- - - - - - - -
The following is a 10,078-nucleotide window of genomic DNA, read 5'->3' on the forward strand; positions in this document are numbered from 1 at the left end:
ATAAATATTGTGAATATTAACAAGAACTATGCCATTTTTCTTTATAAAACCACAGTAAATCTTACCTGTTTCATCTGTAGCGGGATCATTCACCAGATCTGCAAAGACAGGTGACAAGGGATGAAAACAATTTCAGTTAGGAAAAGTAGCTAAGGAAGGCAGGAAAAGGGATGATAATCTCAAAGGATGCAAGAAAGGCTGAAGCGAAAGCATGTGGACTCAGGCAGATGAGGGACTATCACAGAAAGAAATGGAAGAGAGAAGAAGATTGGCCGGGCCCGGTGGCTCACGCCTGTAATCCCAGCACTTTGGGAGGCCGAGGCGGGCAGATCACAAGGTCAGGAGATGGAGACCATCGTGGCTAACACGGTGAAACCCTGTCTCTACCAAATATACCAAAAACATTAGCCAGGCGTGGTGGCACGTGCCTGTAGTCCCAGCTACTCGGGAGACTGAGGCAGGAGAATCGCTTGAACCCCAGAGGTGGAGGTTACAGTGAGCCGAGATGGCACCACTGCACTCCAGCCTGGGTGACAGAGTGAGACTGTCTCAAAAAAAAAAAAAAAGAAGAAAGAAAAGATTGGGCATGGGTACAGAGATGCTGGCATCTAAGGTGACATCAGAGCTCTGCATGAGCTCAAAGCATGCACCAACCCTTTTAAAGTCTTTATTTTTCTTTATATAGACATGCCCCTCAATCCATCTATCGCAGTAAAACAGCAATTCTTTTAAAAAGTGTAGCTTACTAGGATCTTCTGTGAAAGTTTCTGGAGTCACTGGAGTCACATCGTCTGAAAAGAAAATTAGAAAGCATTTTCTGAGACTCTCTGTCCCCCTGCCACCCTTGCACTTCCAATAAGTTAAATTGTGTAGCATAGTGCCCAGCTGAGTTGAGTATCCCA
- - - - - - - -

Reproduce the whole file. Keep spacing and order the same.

The following is a 10,078-nucleotide window of genomic DNA, read 5'->3' on the forward strand; positions in this document are numbered from 1 at the left end:
ATAAATATTGTGAATATTAACAAGAACTATGCCATTTTTCTTTATAAAACCACAGTAAATCTTACCTGTTTCATCTGTAGCGGGATCATTCACCAGATCTGCAAAGACAGGTGACAAGGGATGAAAACAATTTCAGTTAGGAAAAGTAGCTAAGGAAGGCAGGAAAAGGGATGATAATCTCAAAGGATGCAAGAAAGGCTGAAGCGAAAGCATGTGGACTCAGGCAGATGAGGGACTATCACAGAAAGAAATGGAAGAGAGAAGAAGATTGGCCGGGCCCGGTGGCTCACGCCTGTAATCCCAGCACTTTGGGAGGCCGAGGCGGGCAGATCACAAGGTCAGGAGATGGAGACCATCGTGGCTAACACGGTGAAACCCTGTCTCTACCAAATATACCAAAAACATTAGCCAGGCGTGGTGGCACGTGCCTGTAGTCCCAGCTACTCGGGAGACTGAGGCAGGAGAATCGCTTGAACCCCAGAGGTGGAGGTTACAGTGAGCCGAGATGGCACCACTGCACTCCAGCCTGGGTGACAGAGTGAGACTGTCTCAAAAAAAAAAAAAAAGAAGAAAGAAAAGATTGGGCATGGGTACAGAGATGCTGGCATCTAAGGTGACATCAGAGCTCTGCATGAGCTCAAAGCATGCACCAACCCTTTTAAAGTCTTTATTTTTCTTTATATAGACATGCCCCTCAATCCATCTATCGCAGTAAAACAGCAATTCTTTTAAAAAGTGTAGCTTACTAGGATCTTCTGTGAAAGTTTCTGGAGTCACTGGAGTCACATCGTCTGAAAAGAAAATTAGAAAGCATTTTCTGAGACTCTCTGTCCCCCTGCCACCCTTGCACTTCCAATAAGTTAAATTGTGTAGCATAGTGCCCAGCTGAGTTGAGTATCCCA